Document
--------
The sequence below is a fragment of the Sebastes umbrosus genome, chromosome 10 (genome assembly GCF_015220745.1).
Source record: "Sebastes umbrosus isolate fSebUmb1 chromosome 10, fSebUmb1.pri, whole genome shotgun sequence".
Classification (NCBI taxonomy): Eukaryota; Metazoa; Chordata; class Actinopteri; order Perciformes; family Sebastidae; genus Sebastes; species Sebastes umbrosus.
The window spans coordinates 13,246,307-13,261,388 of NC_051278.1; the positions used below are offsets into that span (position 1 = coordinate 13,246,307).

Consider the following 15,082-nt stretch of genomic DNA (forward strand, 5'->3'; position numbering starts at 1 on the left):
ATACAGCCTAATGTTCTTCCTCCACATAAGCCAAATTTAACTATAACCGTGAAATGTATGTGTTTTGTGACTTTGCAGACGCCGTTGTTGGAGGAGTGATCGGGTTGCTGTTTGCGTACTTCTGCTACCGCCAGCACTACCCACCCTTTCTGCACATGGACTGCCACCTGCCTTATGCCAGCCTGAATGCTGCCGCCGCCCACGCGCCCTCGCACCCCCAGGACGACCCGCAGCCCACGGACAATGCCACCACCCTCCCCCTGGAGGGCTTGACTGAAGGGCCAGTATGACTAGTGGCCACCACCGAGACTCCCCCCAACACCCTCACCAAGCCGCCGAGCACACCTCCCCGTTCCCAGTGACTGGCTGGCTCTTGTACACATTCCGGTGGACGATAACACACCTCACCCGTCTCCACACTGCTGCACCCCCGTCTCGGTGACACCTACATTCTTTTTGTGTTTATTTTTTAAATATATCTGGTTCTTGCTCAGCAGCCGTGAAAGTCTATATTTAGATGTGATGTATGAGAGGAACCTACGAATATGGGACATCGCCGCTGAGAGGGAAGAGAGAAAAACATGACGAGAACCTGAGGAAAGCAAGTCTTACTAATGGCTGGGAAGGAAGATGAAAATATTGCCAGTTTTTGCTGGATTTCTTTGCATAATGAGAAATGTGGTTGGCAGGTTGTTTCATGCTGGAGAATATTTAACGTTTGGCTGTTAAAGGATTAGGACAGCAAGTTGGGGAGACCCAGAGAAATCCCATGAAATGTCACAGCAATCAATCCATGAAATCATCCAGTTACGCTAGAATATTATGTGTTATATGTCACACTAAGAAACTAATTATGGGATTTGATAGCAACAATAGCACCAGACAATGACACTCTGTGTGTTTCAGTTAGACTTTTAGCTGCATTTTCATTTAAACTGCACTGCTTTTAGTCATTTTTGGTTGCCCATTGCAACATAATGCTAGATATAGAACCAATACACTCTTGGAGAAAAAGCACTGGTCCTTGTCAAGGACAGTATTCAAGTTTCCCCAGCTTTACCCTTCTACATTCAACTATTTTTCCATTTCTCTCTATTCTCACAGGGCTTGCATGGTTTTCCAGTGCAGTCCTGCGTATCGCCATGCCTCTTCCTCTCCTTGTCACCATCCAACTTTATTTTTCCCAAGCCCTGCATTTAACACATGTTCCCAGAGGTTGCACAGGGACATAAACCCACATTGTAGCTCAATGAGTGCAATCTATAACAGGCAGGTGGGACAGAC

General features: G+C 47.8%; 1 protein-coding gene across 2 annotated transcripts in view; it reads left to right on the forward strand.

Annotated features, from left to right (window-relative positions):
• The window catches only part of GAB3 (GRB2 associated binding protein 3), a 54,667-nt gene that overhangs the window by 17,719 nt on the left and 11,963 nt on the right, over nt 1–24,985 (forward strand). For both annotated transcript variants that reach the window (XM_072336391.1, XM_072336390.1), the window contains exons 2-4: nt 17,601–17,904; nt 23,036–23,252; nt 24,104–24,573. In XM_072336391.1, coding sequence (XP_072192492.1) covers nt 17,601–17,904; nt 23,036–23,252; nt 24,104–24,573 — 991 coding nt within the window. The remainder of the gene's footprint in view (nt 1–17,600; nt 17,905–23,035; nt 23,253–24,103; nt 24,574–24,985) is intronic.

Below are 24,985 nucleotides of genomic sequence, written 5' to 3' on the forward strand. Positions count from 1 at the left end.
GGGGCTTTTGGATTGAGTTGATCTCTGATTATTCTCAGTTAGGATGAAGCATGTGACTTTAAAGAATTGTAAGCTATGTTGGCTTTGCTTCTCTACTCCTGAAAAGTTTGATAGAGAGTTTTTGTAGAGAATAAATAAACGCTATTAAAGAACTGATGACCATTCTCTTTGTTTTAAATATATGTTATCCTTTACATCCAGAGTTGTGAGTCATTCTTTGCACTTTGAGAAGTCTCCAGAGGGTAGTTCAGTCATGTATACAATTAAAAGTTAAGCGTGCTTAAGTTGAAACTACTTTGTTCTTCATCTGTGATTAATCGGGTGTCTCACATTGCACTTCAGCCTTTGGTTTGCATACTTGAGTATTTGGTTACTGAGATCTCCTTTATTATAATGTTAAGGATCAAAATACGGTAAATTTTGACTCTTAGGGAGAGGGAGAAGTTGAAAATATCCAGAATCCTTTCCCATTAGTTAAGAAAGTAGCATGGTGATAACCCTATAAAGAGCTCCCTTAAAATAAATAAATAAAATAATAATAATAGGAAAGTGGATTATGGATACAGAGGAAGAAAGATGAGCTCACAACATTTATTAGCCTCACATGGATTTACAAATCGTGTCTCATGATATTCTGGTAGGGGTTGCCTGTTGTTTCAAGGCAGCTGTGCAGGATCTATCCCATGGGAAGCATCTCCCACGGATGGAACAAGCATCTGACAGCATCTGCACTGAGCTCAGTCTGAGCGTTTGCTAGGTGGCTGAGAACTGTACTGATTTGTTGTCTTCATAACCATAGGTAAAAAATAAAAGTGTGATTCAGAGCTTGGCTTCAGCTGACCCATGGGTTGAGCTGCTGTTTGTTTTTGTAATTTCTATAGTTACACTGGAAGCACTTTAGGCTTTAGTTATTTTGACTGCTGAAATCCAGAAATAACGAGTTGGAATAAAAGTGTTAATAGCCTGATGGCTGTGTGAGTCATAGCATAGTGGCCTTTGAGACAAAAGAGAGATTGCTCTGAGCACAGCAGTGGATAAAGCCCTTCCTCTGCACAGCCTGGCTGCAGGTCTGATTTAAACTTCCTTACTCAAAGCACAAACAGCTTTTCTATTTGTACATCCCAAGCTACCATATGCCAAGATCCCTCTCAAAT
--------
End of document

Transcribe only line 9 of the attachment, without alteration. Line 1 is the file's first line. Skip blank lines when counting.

• The window catches only part of GAB3 (GRB2 associated binding protein 3), a 54,667-nt gene that overhangs the window by 17,719 nt on the left and 11,963 nt on the right, over nt 1–24,985 (forward strand). For both annotated transcript variants that reach the window (XM_072336391.1, XM_072336390.1), the window contains exons 2-4: nt 17,601–17,904; nt 23,036–23,252; nt 24,104–24,573. In XM_072336391.1, coding sequence (XP_072192492.1) covers nt 17,601–17,904; nt 23,036–23,252; nt 24,104–24,573 — 991 coding nt within the window. The remainder of the gene's footprint in view (nt 1–17,600; nt 17,905–23,035; nt 23,253–24,103; nt 24,574–24,985) is intronic.